Cannabis and sleeping

Updated: October 31, 2019

Studies show that cannabis can affect your sleep in many ways. When we can't sleep, we reach out to the our best friend - joint. It is no surprise that research shows that THC is an effective aid to sleep. In addition to helping with average insomnia, cannabis can help treat sleep disorders associated with medical conditions such as sleep apnea, post-traumatic sleep disorder (PTSD), and chronic pain. It can also affect your sleep cycle and your quality of sleep. Let's take a closer look at the science of cannabis and sleep.

Can cannabis help me fall asleep?

Many use cannabis before going to bed to help them fall asleep. Research shows that in addition to acting as a home remedy, cannabis can have many beneficial effects on your sleep. According to studies, cannabis can help you with insomnia, sleep apnea, and sleep problems associated with post-traumatic sleep disorder (PTSD), and chronic pain.

Insomnia or difficulty sleeping is a common problem that affects about one in three people. While many seek solutions in medicines, others have had success in using cannabis. Several studies have confirmed that it is easier to fall asleep with cannabis. A 2013 study, which included healthy cannabis users, found that they fall asleep faster and sleep more the next day. In another 1973 study, THC helped patients with insomnia to fall asleep more than an hour earlier. However, researchers warned that overdoses could counteract this effect.

Cannabis can also help with problems such as sleep apnea, in which human breathing is interrupted during sleep. People suffering from apnea often stop breathing at night. THC has been shown to help calm or stabilize this type of respiratory distress. In a 2013 study, THC was prescribed to patients with apnea and found that their nighttime breathing and symptoms had improved in a dose-dependent manner.

How Does Cannabis Affect Sleep?

In addition to helping you fall asleep, cannabis has many effects on your sleep. The compounds in cannabis, known as cannabinoids, actually mimic the activity of the chemicals found in the brain. These chemicals and their biological pathways make up the body's endocannabinoid system, which is responsible, among other things, for regulating sleep.

When consuming cannabis, cannabinoids such as THC and CBD work on the brain to alter the sleep cycle. The sleep cycle involves five stages, each progressively deeper than the previous one. The cycle is repeated several times at night. For example, REM sleep is a phase in which you dream. Cannabis can affect the progression and duration of these cycles, thus altering sleep patterns.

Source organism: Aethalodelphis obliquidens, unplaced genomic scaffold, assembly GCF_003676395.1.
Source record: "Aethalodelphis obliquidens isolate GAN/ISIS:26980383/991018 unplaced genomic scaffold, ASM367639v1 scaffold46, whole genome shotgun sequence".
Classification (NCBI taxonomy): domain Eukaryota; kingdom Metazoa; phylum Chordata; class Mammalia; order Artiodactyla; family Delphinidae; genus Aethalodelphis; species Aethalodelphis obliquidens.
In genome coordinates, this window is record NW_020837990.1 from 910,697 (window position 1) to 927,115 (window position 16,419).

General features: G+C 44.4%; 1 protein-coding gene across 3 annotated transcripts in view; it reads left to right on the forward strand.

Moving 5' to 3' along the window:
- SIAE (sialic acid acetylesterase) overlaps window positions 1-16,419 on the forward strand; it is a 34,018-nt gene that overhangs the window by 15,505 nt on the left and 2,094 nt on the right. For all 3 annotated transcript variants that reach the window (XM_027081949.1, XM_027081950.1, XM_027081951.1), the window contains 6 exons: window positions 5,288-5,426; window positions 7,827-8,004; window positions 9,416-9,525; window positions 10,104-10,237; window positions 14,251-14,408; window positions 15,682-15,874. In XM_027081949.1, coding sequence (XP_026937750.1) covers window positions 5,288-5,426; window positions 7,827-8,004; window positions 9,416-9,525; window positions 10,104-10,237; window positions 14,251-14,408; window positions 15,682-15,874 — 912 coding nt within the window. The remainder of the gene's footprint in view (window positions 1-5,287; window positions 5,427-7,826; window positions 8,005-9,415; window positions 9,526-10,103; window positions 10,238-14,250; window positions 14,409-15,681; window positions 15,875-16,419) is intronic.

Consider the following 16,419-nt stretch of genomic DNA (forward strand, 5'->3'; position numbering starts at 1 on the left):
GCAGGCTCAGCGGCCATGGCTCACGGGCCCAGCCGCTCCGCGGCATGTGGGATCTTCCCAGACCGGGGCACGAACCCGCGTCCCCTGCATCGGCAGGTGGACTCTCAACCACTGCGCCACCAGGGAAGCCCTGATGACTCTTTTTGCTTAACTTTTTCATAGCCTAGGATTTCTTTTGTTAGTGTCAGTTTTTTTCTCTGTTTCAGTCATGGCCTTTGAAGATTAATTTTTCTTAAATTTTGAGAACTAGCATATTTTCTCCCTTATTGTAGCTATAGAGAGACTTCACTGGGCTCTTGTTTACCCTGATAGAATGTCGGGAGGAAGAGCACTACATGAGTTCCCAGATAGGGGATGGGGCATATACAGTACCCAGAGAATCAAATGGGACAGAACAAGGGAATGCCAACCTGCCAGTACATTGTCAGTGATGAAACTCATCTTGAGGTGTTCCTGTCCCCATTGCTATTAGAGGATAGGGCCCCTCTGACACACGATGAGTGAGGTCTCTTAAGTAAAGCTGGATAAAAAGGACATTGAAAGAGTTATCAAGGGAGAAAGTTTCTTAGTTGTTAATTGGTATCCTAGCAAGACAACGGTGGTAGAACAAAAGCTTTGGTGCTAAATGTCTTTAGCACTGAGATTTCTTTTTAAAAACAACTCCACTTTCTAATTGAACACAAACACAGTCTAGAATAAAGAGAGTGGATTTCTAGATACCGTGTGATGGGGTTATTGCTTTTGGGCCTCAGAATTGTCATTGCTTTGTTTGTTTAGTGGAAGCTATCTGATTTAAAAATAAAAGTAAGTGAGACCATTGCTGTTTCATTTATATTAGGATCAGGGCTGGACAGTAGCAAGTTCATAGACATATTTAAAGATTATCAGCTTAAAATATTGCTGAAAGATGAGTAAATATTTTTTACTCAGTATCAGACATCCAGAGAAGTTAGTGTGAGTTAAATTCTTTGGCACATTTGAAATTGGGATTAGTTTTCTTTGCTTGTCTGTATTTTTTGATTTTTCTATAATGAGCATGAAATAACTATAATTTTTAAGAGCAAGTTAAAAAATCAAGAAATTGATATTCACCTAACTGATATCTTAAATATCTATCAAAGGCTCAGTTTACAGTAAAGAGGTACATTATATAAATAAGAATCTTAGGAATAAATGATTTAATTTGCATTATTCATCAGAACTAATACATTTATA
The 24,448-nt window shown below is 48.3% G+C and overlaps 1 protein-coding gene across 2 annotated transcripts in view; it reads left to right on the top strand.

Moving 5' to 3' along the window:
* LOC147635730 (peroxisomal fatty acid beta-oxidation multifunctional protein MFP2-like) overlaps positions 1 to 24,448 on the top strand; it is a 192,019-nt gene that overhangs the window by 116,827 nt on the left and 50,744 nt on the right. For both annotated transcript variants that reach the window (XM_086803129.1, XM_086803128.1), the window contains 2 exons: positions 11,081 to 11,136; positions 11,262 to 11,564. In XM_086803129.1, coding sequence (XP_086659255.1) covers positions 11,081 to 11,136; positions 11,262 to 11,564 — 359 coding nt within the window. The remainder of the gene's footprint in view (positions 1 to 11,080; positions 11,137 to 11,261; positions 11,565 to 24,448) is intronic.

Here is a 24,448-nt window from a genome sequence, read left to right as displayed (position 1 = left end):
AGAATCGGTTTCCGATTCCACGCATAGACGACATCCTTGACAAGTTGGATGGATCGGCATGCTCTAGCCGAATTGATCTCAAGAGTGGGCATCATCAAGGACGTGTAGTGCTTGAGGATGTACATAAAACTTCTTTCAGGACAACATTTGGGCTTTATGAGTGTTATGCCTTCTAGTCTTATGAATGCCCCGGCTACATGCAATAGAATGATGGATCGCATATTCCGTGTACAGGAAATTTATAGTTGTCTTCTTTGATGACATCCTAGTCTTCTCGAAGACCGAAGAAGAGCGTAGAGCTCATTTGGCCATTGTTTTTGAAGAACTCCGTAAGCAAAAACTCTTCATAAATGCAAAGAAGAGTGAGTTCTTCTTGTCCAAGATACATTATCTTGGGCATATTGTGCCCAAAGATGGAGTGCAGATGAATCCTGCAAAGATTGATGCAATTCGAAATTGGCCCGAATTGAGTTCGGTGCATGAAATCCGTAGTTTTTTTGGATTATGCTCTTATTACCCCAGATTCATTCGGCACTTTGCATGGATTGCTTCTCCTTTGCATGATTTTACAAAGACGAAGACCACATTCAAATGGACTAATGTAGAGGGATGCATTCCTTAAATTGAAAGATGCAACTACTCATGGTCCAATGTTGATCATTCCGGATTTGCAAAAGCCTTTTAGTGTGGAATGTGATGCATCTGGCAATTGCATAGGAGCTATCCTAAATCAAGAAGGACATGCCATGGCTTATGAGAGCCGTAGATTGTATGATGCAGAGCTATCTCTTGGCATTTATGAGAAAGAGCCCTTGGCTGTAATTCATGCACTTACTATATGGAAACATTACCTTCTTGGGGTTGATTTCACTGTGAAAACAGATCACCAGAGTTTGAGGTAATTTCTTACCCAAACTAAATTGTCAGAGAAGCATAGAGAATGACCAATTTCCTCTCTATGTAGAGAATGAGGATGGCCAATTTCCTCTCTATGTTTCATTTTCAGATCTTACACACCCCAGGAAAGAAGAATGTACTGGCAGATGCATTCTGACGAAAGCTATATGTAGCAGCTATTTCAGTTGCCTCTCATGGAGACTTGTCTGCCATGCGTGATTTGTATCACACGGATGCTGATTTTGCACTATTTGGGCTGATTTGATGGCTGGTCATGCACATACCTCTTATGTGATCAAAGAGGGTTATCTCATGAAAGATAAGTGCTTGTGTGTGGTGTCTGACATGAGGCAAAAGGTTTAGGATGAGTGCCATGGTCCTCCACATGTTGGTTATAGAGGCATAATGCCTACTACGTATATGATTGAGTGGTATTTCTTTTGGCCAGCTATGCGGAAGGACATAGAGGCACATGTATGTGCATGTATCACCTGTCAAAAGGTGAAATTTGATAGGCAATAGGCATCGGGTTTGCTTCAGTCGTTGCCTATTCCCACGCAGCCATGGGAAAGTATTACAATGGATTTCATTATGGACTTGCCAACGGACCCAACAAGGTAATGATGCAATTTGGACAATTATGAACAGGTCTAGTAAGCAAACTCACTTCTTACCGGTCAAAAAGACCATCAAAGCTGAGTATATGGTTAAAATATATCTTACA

Cannabis affects the rate of REM (rapid eye movement) in the sleep cycle. This is the sleep phase in which we dream. Memories are also strengthened at this stage, and we are also hard to wake up to. THC shortens the amount of time a person spends in REM sleep. In fact, many people who smoke cannabis at bedtime report that they dream less.

A 1975 study compared the sleep patterns of experienced cannabis users with those receiving placebo. They found decreased eye movement activity and less REM sleep among those who used cannabis. When subjects stopped using cannabis, a “reverse effect” with more REM activity was observed. This explains why cannabis users typically experience a flood of dreams as soon as they quit smoking.

Studies show that THC can increase the amount of slow-wave sleep - also known as deep sleep - that a person experiences while sleeping. This may be a good thing since deep sleep is expected to play an important role in the recovery process that occurs during sleep. Experts believe that the most damaging effects of lack of sleep are due to the lack of slow waves. Research has shown that slow-wave sleep deprivation can predict high blood pressure in older men.

Should I use cannabis before sleep?

Cannabis has the potential to help with insomnia and problems associated with health problems such as sleep apnea, post-traumatic sleep disorder (PTSD) and chronic pain. Smoking at night to help you fall asleep can be an effective strategy to fight insomnia. However, using cannabis multiple times a day is associated with increased sleep problems.

If you use cannabis at night to help you fall asleep, don't expect to dream much. Cannabis has been found to impair REM sleep, the sleep phase in which you are most likely to dream. However, expect some “cat” symptoms from nighttime smoking, such as drowsiness and changes in well-being.

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